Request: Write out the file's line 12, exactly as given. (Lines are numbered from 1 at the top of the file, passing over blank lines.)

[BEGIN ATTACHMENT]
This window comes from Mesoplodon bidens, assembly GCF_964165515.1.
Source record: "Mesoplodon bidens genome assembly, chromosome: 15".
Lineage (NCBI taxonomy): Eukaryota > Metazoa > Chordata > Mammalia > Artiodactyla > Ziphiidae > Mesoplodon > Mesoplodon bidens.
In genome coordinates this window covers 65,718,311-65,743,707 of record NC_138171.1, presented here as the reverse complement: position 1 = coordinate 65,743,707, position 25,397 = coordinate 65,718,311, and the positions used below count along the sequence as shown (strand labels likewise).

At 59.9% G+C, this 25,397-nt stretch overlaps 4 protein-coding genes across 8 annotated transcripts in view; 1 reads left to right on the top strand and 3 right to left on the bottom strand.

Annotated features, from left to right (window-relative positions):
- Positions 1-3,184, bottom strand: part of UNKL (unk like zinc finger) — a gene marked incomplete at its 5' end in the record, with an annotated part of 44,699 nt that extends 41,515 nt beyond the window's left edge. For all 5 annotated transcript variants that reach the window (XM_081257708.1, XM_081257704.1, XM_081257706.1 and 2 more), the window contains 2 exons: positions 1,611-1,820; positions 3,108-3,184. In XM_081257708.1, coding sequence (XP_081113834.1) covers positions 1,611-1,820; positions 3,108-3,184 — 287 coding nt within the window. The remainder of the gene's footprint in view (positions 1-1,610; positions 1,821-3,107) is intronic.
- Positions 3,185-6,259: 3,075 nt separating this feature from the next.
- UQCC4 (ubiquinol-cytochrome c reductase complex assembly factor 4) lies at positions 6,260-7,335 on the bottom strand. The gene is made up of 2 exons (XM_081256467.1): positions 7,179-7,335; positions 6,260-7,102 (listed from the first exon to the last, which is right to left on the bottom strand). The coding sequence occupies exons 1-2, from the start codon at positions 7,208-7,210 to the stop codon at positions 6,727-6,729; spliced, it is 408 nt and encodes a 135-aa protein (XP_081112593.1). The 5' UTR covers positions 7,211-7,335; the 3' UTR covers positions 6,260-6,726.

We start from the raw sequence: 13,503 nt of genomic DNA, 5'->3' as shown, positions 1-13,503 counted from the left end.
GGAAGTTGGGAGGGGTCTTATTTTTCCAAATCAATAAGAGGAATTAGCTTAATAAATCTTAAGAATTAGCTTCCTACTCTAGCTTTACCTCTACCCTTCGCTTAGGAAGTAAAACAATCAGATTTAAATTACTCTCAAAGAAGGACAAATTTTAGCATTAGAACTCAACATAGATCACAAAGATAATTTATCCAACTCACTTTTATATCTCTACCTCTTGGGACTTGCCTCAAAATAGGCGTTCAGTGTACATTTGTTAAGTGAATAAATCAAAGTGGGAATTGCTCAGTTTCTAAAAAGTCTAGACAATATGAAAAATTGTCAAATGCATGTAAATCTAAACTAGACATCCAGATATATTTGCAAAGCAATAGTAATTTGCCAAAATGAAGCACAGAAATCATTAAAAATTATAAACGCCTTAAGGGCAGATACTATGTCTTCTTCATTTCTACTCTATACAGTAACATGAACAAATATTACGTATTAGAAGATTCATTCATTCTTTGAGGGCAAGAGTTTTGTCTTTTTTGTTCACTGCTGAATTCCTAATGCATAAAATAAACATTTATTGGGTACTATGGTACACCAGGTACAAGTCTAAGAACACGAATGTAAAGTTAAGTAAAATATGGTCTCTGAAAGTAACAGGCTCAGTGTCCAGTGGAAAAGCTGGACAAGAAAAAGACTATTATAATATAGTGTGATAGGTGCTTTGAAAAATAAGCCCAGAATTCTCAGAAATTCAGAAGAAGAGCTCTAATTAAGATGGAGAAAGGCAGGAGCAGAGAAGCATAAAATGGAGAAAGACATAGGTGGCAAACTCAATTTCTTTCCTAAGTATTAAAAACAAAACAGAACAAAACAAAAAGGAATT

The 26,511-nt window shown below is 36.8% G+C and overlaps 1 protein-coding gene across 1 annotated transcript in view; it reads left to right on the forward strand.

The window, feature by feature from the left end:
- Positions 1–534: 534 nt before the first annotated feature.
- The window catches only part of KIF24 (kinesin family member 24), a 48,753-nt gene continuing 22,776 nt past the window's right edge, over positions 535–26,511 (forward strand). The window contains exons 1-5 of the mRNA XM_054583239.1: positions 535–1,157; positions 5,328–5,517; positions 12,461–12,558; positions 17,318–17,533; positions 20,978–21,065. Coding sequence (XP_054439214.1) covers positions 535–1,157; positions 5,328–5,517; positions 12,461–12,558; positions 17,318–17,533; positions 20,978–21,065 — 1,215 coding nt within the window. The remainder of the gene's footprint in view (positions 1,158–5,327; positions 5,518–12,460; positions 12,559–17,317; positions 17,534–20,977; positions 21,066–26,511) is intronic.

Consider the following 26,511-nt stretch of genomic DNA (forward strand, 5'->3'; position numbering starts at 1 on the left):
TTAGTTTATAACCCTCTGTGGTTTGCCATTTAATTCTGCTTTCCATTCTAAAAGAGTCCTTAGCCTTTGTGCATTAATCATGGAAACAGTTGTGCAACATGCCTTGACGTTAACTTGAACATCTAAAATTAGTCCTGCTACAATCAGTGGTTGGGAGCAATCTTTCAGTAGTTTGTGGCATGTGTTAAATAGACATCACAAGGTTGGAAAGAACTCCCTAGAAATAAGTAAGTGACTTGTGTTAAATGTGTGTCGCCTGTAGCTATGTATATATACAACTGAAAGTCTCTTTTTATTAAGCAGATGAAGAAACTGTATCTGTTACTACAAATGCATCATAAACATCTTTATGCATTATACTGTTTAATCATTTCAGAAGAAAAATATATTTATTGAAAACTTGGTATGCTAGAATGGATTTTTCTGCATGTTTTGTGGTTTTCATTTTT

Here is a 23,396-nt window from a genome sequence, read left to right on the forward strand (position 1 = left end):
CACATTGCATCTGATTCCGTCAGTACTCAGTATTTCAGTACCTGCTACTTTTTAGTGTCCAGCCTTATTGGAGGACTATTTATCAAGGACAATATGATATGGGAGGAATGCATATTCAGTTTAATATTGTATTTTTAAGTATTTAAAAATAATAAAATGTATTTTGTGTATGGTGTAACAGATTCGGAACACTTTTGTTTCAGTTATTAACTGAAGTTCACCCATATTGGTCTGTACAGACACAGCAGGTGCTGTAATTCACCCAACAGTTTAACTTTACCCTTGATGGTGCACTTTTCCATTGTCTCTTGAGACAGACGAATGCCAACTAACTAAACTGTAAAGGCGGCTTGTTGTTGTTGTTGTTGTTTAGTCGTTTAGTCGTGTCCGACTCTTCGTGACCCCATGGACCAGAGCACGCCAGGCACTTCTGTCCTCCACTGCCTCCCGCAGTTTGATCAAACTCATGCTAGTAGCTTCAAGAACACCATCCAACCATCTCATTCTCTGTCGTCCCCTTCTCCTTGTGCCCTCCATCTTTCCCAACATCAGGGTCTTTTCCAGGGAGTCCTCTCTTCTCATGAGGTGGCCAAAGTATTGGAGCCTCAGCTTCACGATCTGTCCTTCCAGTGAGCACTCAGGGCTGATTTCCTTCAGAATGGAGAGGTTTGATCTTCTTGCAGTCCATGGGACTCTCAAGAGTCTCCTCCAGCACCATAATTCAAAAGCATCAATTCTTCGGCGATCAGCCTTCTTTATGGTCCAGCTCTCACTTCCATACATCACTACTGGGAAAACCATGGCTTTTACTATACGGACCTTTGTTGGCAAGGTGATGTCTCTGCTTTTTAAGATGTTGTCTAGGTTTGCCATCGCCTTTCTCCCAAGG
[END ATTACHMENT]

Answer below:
The 26,511-nt window shown below is 36.8% G+C and overlaps 1 protein-coding gene across 1 annotated transcript in view; it reads left to right on the forward strand.